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Electrochemical and Microscopic Investigation of the Passivation and Depassivation of Iron and Steel in Simulated Concrete Pore Solutions

H. Burak Gunay
Supervisor: O. Burkan Isgor Carleton University Department of Civil and Environmental Engineering

Introduction
Corrosion of reinforcement in concrete:
Mainly due to salts used in de-icing and anti-icing activities Also exist in marine environments Affects the safety of existing infrastructure Costs over $20 billion annually in North America.

Introduction
Protective nature of concrete:
Low permeability Ability to bind and immobilise aggressive agents High electrical resistance of concrete High alkalinity (pH > 12.5), from calcium/sodium/potassium hydroxides, makes corrosion of reinforcement less favourable. A passive iron oxide/hydroxide layer (passive film) protects steel from corrosion.

Introduction
Ghods et al. (2005-11), supported by NSERC, CANMET-MTL PERD/RIEM program Used a nano-scale and multi-technique (FIB/TEM, EELS, Diffraction, XPS) approach to study passivity and depasivation of carbon steel.

Introduction
Ghods et al. (2005-11)

Before chlorides - passive

After chlorides - depassivated

Introduction
Ghods (2010) advanced the understanding about:
Passivity and chloride-induced depassivation of carbon steel in concrete It was shown that passive film was around 5-13 nm and consisted of two layers with an indistict border. The inner layer (above steel) was a thin Fe(II)-rich protective oxide/hydroxide. The outer layer was a thicker Fe-(III)-rich unprotective (porous) oxide/hydroxide. Chlorides penetrates through the porous layer and converts Fe(II)-rich oxides/hydroxides to Fe(III)-rich oxides/hydroxides, making the film unprotective.

Introduction
Three points left for further investigation:
1. Static nature of his data did not explain kinetics of passivation and depassivation processes 2. Although oxidation states of iron in the passive film were identified, chemical compositions were not predicted 3. Fe2+ Fe3+ mechanism in presence of Cl- was not explained. OBJECTIVE To address the first two items for future work left by Ghods et al.

Experimental: Electrochemical Studies


Electrochemical studies involve the use of:
Electrochemical Quartz Crystal Nanobalance (EQCN) Electrochemical Impedance Spectroscopy (EIS) Open Circuit Potential (OCP)

EQCN is a technique to detect small mass changes in nanogram scale due to the electrochemical processes that occur on an electrode that is deposited on a quartz crystal (QC).

Experimental: Electrochemical Studies


Quartz has piezoelectric properties such that electrical impulse can create shear wave oscillations in the first mode of vibration.
To apply potential across the quartz crystal metal plates are deposited on either side of the QC.

Experimental: Electrochemical Studies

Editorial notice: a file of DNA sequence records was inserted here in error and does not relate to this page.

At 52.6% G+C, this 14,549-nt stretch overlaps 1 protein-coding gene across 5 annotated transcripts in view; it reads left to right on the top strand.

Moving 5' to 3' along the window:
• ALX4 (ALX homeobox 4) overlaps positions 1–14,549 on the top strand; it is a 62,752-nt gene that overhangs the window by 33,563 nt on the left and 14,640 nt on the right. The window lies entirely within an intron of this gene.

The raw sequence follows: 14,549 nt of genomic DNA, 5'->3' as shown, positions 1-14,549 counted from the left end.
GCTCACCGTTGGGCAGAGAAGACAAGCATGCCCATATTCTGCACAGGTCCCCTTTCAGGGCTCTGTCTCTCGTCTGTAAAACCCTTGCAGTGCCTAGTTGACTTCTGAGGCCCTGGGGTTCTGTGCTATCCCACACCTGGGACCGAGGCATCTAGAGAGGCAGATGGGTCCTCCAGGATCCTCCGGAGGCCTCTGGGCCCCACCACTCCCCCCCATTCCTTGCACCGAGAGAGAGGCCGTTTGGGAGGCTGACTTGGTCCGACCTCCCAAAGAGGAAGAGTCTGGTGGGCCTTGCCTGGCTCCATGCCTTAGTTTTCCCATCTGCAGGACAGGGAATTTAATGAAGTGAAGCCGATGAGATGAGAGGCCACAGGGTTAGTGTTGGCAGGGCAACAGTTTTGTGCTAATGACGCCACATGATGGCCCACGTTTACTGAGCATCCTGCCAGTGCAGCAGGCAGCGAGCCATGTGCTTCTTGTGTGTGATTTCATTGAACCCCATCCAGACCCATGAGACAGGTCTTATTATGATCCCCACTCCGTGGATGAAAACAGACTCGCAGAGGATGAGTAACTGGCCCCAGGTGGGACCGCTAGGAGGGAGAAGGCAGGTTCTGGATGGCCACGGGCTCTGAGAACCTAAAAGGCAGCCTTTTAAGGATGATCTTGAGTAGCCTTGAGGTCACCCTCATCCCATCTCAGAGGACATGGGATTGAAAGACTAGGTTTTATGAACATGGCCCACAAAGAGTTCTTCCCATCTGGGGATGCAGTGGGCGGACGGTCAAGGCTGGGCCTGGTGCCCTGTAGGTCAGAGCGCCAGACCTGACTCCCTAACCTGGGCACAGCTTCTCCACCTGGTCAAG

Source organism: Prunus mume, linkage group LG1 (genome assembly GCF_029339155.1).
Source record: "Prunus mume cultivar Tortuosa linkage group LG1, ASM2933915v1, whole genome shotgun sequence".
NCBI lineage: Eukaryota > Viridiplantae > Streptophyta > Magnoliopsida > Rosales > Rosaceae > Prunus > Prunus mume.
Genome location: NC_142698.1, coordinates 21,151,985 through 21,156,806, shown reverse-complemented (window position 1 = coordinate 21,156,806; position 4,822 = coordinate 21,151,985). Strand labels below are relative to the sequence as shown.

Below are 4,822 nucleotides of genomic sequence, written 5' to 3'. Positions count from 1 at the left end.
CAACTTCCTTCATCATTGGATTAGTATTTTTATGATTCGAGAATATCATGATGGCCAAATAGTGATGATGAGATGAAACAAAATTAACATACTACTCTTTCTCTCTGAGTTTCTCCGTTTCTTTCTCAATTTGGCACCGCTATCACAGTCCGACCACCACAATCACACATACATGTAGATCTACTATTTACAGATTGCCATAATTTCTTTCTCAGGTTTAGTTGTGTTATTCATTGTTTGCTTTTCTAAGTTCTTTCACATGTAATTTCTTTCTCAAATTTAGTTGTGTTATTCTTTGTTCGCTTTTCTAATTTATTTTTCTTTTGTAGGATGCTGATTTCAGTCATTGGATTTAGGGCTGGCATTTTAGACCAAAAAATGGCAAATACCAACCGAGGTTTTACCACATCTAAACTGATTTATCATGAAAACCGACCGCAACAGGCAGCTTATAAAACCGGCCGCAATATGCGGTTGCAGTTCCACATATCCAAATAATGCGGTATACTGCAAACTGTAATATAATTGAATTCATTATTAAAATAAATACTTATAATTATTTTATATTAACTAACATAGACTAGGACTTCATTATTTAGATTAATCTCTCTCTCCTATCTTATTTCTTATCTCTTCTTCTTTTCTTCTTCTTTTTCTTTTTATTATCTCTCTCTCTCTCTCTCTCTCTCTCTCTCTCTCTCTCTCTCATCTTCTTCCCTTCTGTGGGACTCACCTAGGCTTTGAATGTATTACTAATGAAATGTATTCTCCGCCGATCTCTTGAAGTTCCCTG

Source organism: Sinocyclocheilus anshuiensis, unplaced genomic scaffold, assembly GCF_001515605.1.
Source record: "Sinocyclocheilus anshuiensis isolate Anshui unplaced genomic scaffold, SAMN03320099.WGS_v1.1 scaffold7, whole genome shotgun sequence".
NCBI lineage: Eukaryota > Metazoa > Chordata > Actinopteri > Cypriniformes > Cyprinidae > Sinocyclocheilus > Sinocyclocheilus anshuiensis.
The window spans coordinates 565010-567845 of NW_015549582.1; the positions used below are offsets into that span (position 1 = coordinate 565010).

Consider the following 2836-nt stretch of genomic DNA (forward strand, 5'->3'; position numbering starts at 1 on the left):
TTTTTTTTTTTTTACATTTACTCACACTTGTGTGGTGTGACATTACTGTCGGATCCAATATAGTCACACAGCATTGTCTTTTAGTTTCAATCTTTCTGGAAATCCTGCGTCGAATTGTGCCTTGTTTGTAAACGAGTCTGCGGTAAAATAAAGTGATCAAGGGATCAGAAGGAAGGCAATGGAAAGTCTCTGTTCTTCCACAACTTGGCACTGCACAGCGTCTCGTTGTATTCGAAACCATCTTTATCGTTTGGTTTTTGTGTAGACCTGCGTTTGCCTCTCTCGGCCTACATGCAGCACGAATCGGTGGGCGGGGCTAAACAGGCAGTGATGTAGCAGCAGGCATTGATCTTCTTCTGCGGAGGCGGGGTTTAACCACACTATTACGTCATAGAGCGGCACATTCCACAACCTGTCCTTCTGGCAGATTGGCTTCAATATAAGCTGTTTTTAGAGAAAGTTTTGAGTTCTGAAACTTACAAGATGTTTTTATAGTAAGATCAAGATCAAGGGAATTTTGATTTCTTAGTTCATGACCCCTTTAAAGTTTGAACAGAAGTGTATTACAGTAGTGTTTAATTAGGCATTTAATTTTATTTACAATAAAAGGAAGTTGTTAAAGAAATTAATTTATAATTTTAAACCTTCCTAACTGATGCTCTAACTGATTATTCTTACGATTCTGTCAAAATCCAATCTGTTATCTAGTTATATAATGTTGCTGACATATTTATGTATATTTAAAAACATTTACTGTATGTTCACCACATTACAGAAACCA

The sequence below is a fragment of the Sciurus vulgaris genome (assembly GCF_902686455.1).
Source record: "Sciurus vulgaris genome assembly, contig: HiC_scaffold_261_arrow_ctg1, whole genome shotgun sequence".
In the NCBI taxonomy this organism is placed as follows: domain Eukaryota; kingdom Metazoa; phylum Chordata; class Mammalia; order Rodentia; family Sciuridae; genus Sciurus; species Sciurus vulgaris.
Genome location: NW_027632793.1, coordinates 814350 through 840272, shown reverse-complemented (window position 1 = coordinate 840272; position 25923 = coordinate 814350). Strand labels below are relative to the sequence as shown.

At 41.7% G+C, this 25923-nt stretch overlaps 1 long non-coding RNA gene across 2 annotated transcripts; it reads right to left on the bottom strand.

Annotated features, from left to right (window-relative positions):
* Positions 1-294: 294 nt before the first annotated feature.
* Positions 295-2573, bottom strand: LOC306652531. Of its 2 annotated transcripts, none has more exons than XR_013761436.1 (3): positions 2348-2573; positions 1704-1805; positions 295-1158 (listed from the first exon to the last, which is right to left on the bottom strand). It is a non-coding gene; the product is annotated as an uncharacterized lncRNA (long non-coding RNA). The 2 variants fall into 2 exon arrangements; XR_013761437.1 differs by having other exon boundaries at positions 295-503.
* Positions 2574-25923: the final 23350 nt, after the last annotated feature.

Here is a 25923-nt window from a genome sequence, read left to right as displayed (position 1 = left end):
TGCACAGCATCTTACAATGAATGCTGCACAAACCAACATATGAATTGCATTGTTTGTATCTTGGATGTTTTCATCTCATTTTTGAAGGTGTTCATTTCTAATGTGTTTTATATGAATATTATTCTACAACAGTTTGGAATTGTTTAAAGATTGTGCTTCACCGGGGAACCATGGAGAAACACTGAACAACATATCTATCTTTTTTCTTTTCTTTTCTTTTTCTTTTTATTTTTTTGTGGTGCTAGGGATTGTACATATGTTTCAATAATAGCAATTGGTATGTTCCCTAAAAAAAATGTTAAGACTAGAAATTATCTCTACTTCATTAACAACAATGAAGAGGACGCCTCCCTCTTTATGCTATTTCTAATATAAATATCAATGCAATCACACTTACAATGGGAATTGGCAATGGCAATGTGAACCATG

As the mass of the electrode that is deposited on the quartz crystal change due to electrochemical processes (e.g. film formation or dissolution), the resonance frequency of the oscillations also change. Sauerbrey (1959) developed a relationship that correlates the frequency change of the quartz crystal to the mass change.

2 fo 2 A q q

2 fo 2 A q q

0.867

Experimental: Electrochemical Studies


EIS is a technique to determine the impedance characteristics of an interface Impedance in AC circuits is analogous to resistance in DC circuits Data can be collected in terms of phase angle, modulus of impedance, and real/imaginary part of impedances

Experimental: Electrochemical Studies


Low frequency response is related to film properties High frequency response is related to solution properties A passive film becomes more protective as:
The phase angle converges to 90 (i.e. acts similar to a capacitor) The modulus of impedance at low frequencies increases The Zimg decreases more than the increase of Zreal

Experimental: Electrochemical Studies


OCP is technique to measure the free potential of an electrode with respect to a reference electrode (e.g. Saturated Calomel Electrode).
When the passive film becomes more protective, OCP increases. When a metal corrodes, its OCP is lower than that of its passive state.

Experimental: Electrochemical Studies


Experimental set-up consists of
A quartz oscillator circuit A waveform generator An oscilloscope A typical three electrode set-up A data logger

Experimental: Electrochemical Studies


Two simulated concrete pore solutions are used:
CH (Saturated Ca(OH)2) CP (Concrete pore solution consists of 0.1 M Ca(OH)2, 0.1 M Na(OH), 0.2 M K(OH), and 0.03 M Ca(SO4))

A typical three electrode set-up is used:


A saturated calomel reference electrode A platinum counter electrode A pure iron electrode that is electron sputtered on a quartz crystal.

The following parameters were investigated: